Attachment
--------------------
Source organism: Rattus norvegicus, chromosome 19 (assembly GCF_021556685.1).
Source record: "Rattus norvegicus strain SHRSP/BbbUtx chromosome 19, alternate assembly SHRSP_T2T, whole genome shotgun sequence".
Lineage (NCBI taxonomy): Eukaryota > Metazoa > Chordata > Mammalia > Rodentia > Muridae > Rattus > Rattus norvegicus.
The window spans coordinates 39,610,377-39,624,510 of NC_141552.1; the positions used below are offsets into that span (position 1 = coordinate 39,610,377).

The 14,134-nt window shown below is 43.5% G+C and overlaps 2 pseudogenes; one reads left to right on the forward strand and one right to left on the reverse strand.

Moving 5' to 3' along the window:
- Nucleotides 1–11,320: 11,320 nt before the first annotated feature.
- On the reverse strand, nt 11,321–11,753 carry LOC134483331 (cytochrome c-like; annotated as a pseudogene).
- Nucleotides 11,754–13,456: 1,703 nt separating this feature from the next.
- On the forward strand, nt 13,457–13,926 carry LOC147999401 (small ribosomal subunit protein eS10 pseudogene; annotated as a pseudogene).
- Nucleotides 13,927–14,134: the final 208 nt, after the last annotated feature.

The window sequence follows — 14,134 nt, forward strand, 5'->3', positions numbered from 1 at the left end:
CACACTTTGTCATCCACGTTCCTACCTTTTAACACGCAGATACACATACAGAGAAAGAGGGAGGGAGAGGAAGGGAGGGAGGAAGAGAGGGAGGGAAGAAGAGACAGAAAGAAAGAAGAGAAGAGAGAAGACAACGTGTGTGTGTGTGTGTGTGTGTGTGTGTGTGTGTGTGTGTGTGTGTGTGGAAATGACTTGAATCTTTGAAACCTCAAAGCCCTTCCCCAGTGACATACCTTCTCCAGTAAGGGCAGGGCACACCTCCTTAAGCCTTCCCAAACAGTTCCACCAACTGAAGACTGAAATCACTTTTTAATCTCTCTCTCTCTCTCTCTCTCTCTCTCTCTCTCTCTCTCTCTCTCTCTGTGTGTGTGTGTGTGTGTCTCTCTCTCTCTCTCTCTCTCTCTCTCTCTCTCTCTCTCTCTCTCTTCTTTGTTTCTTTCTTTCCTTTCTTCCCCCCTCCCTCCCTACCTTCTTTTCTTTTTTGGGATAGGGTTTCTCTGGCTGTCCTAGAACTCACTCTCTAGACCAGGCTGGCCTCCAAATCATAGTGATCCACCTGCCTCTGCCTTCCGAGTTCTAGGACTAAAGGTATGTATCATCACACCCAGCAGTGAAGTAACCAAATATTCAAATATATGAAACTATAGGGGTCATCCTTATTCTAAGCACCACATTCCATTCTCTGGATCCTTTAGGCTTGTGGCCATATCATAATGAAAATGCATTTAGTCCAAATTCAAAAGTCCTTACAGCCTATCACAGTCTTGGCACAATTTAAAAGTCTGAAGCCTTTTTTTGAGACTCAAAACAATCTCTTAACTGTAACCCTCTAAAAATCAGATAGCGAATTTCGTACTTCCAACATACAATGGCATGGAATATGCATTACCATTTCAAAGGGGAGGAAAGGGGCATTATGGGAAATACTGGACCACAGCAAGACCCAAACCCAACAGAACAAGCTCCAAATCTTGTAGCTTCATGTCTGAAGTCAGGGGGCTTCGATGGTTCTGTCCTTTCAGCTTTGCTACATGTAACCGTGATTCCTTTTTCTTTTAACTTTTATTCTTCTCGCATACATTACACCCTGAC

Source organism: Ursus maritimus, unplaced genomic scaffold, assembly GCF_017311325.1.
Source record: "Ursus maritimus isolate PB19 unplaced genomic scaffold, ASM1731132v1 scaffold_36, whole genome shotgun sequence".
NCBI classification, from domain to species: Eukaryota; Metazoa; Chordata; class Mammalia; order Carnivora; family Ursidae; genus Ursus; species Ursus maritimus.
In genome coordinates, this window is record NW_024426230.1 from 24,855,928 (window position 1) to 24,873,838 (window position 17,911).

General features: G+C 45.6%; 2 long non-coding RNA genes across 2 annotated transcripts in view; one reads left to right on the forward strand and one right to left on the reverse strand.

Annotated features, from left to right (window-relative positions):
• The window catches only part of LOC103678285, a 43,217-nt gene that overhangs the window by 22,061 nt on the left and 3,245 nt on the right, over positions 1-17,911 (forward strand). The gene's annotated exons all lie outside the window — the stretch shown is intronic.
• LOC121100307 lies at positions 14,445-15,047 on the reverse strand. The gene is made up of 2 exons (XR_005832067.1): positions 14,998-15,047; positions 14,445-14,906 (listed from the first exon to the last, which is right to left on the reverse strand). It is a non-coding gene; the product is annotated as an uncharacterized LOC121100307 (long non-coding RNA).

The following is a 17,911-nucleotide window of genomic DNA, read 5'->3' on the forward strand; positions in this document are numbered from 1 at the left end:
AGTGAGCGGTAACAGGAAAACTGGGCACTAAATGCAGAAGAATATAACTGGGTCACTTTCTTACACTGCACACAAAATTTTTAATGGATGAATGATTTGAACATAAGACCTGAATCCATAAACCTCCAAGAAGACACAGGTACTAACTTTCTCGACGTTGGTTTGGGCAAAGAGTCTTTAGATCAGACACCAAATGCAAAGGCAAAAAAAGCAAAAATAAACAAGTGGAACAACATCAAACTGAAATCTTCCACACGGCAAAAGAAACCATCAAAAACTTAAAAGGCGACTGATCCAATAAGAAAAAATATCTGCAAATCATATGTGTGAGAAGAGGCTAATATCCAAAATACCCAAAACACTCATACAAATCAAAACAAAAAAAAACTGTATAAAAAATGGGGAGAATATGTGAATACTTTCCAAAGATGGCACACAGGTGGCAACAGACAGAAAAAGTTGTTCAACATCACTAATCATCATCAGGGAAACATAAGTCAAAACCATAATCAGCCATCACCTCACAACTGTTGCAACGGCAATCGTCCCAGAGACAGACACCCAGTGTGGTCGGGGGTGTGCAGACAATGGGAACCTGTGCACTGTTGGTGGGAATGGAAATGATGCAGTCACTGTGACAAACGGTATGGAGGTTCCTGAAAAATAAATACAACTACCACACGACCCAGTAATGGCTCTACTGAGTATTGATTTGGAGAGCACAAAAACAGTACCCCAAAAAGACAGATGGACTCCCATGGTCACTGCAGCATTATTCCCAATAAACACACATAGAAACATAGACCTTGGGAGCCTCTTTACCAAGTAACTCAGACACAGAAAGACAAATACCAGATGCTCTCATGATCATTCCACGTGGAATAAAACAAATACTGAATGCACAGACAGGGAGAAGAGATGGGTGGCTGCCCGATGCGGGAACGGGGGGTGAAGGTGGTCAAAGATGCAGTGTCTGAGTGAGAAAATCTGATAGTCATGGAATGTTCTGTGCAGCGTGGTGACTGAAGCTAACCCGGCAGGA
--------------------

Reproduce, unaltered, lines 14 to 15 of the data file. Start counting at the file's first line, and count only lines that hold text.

Source organism: Ursus maritimus, unplaced genomic scaffold, assembly GCF_017311325.1.
Source record: "Ursus maritimus isolate PB19 unplaced genomic scaffold, ASM1731132v1 scaffold_36, whole genome shotgun sequence".